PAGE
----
Graduation Celebration 2021

“I hope you will feel inspiration knowing that YOU are a part of the most trusted profession in America and that YOU will have the opportunity to improve the health of individuals, communities, and populations throughout your career.”

Linda D. Scott, PhD, RN, NEA-BC, FNAP, FAAN, Dean and Professor, UW–Madison School of Nursing

Announcement of Graduates

Awards

Congratulations Class of 2021 Award Recipients!

 

“Receiving this pin validates the hard work and perseverance it has taken me to get where I am. I’m honored to join other UW-Madison nursing alumni and celebrate all our accomplishments together!”

Mariah Larson TBSN'21

222
Undergraduate degrees

26
Graduate degrees

1
#Classof2021 #BadgerNurses

Congratulations Class of 2021

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Remarks from the Nurses Alumni Organization

Congratulations to all our 2021 graduates! The Nurses Alumni Organization, or “NAO,” of which you are all members as graduates of UW–Madison School of Nursing. First of all, we would like you all to take your dominant hand to your forehead; now swipe it across your forehead… whew! and if you are really feeling good about yourself, reach over and pat yourself on the back. We are certain many of you are feeling relieved and gratified to have completed this very important journey. It is a pleasure for us to welcome you as you head into the next phase of your lives as health care professionals, scholars, practitioners and hopefully, some of you as future teachers!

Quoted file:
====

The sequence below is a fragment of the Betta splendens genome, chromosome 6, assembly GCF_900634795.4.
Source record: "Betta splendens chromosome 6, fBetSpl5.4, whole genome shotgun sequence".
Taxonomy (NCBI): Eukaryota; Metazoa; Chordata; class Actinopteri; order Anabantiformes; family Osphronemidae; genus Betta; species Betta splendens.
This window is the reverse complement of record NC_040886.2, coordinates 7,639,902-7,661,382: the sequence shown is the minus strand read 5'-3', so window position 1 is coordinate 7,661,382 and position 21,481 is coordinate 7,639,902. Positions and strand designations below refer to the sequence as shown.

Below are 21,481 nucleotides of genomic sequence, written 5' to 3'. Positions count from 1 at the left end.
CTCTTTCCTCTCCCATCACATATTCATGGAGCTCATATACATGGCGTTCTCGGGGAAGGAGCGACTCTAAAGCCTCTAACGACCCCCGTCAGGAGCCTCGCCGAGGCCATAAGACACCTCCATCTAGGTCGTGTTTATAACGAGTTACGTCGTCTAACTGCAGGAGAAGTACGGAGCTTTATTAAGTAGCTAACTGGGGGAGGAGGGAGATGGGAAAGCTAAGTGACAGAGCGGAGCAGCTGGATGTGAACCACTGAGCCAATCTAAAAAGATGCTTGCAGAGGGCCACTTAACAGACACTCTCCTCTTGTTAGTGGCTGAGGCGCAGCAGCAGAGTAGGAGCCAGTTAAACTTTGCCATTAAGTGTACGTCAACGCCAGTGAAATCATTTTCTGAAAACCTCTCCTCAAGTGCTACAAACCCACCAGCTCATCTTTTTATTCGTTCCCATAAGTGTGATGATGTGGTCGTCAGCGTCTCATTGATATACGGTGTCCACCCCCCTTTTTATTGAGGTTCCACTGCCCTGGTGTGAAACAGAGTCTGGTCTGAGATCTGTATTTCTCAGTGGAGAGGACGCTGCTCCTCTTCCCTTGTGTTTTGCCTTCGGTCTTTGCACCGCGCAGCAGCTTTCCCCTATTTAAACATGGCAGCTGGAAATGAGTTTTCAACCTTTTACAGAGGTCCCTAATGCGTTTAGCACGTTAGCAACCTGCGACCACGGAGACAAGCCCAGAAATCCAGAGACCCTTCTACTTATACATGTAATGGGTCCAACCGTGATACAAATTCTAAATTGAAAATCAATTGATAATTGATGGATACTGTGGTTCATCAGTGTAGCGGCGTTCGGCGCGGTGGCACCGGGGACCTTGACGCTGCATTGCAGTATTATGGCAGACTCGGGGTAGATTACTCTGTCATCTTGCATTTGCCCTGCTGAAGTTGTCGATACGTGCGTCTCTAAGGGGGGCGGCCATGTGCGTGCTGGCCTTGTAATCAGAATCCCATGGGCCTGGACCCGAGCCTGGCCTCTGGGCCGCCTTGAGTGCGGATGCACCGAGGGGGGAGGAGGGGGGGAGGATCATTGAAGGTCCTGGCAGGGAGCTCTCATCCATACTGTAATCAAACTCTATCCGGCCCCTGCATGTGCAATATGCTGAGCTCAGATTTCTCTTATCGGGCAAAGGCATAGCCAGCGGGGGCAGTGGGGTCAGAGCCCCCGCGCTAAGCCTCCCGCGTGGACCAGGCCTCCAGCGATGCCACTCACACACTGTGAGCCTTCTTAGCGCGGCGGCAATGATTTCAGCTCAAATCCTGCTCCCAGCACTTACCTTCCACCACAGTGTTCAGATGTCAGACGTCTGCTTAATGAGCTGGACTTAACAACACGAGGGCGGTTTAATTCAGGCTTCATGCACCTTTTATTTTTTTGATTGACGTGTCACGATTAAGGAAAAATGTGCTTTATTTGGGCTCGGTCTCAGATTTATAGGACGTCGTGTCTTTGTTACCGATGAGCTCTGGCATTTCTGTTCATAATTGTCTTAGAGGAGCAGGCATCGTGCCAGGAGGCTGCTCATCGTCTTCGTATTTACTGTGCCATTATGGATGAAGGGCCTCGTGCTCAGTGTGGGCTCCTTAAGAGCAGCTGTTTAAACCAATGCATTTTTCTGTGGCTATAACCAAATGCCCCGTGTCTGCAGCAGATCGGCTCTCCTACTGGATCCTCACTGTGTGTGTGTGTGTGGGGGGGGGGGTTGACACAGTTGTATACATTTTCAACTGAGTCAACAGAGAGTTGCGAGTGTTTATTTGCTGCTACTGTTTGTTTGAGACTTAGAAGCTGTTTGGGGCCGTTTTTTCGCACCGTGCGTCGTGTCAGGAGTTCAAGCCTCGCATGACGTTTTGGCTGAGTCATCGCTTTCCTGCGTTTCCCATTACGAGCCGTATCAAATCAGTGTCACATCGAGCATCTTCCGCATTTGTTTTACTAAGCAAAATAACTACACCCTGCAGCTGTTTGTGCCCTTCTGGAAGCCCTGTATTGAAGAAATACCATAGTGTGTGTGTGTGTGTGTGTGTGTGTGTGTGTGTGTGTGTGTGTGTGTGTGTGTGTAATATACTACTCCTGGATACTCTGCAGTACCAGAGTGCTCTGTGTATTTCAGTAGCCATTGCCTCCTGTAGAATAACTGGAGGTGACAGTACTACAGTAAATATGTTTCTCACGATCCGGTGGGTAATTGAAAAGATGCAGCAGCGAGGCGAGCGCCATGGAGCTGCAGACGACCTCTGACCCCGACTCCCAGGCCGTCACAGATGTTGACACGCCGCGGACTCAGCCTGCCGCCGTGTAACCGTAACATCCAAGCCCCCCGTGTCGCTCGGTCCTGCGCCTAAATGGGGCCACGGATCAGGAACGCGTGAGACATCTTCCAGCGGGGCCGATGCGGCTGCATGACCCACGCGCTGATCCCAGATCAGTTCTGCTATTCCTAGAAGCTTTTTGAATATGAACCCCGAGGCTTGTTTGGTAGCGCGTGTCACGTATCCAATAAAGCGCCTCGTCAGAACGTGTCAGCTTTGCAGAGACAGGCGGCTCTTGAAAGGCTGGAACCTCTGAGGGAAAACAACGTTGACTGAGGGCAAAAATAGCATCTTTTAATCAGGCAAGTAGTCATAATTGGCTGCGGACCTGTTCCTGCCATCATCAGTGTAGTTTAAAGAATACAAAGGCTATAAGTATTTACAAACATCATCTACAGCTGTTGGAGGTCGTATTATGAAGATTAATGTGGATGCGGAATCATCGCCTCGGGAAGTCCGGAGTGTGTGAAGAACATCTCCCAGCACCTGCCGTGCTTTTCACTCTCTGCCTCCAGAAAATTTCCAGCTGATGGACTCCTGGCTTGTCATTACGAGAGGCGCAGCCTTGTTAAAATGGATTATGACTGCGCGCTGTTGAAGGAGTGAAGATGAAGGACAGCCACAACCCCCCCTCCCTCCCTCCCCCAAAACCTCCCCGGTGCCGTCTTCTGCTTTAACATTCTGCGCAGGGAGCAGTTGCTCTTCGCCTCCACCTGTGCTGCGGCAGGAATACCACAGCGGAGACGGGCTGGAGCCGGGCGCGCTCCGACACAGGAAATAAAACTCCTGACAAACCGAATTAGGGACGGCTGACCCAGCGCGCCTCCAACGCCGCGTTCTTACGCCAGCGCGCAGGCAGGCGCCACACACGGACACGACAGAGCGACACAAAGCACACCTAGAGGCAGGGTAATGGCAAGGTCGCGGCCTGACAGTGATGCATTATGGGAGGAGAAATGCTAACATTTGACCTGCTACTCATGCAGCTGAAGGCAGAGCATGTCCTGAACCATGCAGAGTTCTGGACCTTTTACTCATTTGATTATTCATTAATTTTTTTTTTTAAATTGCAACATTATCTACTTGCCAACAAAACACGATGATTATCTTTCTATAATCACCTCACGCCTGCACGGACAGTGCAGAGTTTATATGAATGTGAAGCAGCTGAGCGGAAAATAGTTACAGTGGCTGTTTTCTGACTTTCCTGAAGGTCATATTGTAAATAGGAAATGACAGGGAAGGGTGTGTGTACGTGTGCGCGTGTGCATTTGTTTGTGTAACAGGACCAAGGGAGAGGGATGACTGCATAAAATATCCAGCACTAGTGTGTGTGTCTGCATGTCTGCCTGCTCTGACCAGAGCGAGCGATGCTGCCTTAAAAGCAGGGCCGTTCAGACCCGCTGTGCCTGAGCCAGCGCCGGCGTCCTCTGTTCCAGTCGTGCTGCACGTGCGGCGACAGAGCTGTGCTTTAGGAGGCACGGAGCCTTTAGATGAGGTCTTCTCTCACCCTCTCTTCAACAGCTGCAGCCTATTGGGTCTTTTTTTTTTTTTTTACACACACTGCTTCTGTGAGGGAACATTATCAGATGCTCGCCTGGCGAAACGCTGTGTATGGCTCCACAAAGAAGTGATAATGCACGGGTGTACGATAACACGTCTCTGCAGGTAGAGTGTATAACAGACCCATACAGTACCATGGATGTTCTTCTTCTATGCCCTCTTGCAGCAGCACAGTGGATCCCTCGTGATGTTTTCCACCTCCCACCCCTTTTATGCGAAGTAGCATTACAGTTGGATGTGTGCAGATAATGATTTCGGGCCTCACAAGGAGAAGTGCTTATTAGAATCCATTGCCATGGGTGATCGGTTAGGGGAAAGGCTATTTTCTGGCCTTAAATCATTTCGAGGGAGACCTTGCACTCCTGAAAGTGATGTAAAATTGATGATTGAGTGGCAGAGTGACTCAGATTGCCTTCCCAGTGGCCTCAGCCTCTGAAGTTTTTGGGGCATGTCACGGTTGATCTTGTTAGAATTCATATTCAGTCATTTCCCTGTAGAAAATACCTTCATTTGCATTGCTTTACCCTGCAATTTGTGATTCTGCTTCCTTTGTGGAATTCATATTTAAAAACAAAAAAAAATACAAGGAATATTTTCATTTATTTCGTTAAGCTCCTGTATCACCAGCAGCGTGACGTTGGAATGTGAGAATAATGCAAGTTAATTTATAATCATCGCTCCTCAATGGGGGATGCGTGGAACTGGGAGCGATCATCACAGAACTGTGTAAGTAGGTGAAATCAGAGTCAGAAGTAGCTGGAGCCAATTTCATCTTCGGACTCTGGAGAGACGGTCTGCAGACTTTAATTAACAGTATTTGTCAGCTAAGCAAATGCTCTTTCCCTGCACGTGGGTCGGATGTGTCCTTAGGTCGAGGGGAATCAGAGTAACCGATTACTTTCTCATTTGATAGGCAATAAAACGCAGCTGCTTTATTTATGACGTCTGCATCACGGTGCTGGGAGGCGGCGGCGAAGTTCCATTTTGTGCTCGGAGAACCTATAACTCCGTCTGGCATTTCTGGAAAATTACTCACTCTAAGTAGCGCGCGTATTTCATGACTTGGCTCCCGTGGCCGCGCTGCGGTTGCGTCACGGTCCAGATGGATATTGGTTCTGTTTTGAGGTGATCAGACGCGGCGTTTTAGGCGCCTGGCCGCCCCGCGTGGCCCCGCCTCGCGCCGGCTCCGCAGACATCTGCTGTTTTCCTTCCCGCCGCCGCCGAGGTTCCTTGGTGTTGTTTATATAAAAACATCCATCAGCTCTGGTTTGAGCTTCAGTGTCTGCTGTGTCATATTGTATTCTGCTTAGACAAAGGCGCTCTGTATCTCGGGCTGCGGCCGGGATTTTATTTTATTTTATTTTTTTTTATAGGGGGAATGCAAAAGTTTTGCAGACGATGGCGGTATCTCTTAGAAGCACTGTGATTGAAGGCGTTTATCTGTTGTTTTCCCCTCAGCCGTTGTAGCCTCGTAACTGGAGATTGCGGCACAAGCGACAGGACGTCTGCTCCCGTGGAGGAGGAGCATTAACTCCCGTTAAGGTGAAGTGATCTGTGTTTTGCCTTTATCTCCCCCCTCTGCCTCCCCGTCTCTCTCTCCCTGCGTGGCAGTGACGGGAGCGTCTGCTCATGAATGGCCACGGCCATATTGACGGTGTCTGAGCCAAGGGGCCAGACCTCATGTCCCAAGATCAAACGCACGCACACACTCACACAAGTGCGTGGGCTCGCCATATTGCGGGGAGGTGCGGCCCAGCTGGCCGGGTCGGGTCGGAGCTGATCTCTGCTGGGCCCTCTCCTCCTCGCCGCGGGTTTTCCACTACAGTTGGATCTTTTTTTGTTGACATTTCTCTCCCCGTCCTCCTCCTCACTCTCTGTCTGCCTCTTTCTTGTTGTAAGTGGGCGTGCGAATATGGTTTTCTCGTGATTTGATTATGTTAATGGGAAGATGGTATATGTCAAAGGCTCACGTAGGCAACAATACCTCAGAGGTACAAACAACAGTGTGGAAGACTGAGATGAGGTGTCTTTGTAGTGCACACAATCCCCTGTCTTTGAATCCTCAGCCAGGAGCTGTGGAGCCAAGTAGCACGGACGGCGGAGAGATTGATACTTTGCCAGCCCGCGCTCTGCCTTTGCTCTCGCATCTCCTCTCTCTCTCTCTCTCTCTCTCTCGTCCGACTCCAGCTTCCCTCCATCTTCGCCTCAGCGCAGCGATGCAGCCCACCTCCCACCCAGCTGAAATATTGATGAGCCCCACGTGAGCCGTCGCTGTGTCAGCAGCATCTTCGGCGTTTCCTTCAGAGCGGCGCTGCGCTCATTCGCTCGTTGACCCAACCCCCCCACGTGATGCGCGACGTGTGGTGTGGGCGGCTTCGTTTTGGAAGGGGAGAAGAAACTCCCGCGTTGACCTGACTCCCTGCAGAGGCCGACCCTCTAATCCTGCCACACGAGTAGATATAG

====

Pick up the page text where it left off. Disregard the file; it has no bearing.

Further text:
The NAO is open to all Badger graduates and here is the good news—membership is free! Our goal is to support activities that benefit nursing students at all levels in their educational preparation. Our primary function is to connect alums with each other through social and career enhancing functions and all our funds raised are given away each year in the form of scholarships. We hope that once the dust settles and you are immersed in whatever new role you are headed for, that you will consider becoming involved in NAO activities, either by attending one of our functions, mentoring new-to-practice graduates and when possible, providing financial support to our school.  The SoN website does have a section devoted to NAO activities and we encourage you to check us out!